For Immediate Release
ComEd Media Relations
ComEd preparing system for higher temps and greater electrification
CHICAGO (May 4, 2023) – With severe weather showing up early and often, and high summer temperatures placing more stress on the electric grid, ComEd has taken steps to ensure reliable energy for the 9 million people it serves in northern Illinois. Earlier today, ComEd presented its summer readiness plan and a look at its future work to the Illinois Commerce Commission (ICC).
"The summer is typically our most active weather season," said Terence Donnelly, president and COO at ComEd. "However, climate change has made severe weather more likely year-round. While we spoke with the ICC about our preparations for this summer, the reality is that the work we do is meant to ensure reliability in the face of increasing severe weather and prepare the grid for the rapid growth of clean energy technologies."
In ComEd's presentation, Donnelly reviewed ComEd programs and processes to help protect against the impacts of severe weather, including Distribution Automation, a technology that has helped ComEd avoid more than 15 million customer outages; light detection and ranging, or Lidar, which helps to identify trees that might be more susceptible to the effects of climate change; and an outage prediction tool that uses analytics from system data to map out effective preventative maintenance.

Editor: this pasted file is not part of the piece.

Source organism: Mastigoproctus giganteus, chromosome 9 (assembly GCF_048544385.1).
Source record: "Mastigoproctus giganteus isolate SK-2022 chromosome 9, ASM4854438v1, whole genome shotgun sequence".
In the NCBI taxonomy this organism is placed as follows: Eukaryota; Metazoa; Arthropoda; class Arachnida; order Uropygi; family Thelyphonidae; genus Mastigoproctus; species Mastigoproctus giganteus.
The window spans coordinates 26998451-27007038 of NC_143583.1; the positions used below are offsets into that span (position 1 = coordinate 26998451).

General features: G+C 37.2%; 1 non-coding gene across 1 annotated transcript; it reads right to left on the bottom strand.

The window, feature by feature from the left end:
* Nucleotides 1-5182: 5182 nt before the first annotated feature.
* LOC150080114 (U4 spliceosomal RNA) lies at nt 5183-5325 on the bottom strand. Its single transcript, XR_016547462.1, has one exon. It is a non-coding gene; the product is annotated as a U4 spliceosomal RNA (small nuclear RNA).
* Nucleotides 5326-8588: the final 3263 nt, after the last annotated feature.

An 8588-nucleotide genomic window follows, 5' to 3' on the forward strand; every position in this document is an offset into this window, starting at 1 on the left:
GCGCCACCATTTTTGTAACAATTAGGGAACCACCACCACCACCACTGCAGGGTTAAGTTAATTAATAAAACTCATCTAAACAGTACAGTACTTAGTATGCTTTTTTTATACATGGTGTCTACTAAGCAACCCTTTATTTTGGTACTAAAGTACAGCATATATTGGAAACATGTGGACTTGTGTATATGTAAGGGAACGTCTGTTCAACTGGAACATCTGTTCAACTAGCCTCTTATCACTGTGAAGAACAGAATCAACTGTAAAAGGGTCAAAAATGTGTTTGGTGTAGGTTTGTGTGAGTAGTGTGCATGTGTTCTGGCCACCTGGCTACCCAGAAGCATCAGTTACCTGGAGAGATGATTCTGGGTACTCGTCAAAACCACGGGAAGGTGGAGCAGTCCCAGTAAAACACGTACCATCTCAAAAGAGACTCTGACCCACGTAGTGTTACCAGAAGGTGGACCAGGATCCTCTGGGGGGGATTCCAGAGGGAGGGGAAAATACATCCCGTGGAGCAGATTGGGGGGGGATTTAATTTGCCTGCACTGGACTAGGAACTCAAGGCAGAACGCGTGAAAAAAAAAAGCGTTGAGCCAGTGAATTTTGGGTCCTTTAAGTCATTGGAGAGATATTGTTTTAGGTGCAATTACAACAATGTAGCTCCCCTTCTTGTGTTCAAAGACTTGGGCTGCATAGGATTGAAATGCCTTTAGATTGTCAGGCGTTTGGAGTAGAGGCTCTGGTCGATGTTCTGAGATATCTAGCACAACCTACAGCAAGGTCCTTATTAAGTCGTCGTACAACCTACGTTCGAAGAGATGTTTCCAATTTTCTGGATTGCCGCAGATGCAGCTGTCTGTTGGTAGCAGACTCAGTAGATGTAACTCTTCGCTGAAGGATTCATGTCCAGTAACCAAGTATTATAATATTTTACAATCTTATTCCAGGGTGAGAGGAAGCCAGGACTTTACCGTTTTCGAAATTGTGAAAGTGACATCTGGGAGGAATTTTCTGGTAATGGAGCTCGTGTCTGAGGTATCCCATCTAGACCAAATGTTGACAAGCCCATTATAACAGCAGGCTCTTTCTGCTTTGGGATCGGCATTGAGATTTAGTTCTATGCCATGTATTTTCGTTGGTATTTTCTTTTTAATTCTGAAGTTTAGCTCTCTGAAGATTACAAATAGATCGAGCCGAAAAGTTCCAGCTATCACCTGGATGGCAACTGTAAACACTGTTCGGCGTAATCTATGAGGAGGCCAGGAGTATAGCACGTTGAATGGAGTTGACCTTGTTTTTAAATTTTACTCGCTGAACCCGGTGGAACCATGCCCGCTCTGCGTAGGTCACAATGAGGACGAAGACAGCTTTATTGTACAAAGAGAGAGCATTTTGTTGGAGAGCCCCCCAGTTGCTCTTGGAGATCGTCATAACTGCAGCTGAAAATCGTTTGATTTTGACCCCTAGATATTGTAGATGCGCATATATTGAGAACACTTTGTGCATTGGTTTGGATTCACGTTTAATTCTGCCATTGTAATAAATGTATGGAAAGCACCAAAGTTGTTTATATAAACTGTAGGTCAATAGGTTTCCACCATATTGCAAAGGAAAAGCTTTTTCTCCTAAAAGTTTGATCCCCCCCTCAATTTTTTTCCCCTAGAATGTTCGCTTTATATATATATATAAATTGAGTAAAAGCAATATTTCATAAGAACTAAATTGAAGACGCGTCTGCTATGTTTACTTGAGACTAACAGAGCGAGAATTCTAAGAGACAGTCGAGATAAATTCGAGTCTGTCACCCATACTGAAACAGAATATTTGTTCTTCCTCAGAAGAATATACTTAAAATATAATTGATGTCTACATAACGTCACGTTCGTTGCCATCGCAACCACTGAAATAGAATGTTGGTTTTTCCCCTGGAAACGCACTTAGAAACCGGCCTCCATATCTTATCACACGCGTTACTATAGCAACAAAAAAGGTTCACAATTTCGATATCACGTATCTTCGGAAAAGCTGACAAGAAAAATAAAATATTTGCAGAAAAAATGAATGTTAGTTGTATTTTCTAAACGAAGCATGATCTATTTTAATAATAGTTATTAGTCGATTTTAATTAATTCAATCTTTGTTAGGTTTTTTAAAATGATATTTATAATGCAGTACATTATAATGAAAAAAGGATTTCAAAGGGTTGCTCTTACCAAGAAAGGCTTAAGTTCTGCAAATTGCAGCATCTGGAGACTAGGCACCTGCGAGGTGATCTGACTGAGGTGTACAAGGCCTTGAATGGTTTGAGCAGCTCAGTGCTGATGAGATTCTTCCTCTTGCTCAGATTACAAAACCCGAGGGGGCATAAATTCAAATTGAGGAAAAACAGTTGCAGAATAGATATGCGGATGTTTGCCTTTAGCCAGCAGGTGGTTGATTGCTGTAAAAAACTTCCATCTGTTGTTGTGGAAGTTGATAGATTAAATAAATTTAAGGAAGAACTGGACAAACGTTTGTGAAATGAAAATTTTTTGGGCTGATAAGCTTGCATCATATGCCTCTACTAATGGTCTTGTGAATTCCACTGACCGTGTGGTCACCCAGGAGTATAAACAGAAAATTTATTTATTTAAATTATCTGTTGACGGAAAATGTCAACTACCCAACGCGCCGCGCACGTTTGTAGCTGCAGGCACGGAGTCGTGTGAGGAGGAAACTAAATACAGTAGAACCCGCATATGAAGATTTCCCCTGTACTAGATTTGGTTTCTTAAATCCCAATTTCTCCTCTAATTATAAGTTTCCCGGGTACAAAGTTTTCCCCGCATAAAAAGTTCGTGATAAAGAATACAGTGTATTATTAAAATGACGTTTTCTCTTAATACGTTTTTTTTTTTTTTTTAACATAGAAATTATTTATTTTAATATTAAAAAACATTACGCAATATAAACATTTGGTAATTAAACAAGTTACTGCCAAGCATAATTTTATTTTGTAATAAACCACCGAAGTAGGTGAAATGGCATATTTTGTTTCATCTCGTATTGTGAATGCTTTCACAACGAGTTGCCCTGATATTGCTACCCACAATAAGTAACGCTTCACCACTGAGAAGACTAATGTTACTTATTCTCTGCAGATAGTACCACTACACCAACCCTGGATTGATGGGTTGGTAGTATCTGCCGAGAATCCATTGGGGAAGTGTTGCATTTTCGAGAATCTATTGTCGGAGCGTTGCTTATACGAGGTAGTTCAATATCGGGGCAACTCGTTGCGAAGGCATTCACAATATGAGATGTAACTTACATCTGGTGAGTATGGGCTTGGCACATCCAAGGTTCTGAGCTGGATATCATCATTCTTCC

Last year, investments in the power grid continued to pay reliability dividends for ComEd customers as the electric company delivered record reliability. Since grid improvements began in 2011, overall reliability has improved more than 80 percent. In that time, ComEd has avoided more than 19 million power outages for customers, saving more than $3.3 billion in outage-related costs. In 2022, 85 percent, or nearly 3.5 million ComEd customers, experienced zero or one interruption in service.
Preparing for the clean energy transition
In addition, Donnelly outlined steps the company is taking to support policy goals outlined in Illinois' Climate and Equitable Jobs Act (CEJA) while continuing to invest in the system to provide reliable, safe, clean and equitable electric service.
"We are never just doing one thing at a time," said Donnelly. "We build with an eye toward resiliency and preparing the grid for severe weather, as well as increased clean energy technology and decarbonization, so that we maximize the long-term benefit for customers every time we make improvements to the grid."
Supporting the adoption of electric vehicles and electrification of buildings and industry while maintaining grid safety and reliability will require physical and digital infrastructure upgrades. ComEd outlined these needs in the multi-year grid and rate plans that it filed in January with the ICC. The plans align with ComEd 2030, the company's vision for a carbon-free energy future that will benefit all communities and meet customers' changing needs for the rest of this decade and beyond.
ComEd is a unit of Chicago-based Exelon Corporation (NASDAQ: EXC), a Fortune 200 energy company with approximately 10 million electricity and natural gas customers – the largest number of customers in the U.S. ComEd powers the lives of more than 4 million customers across northern Illinois, or 70 percent of the state’s population. For more information visit
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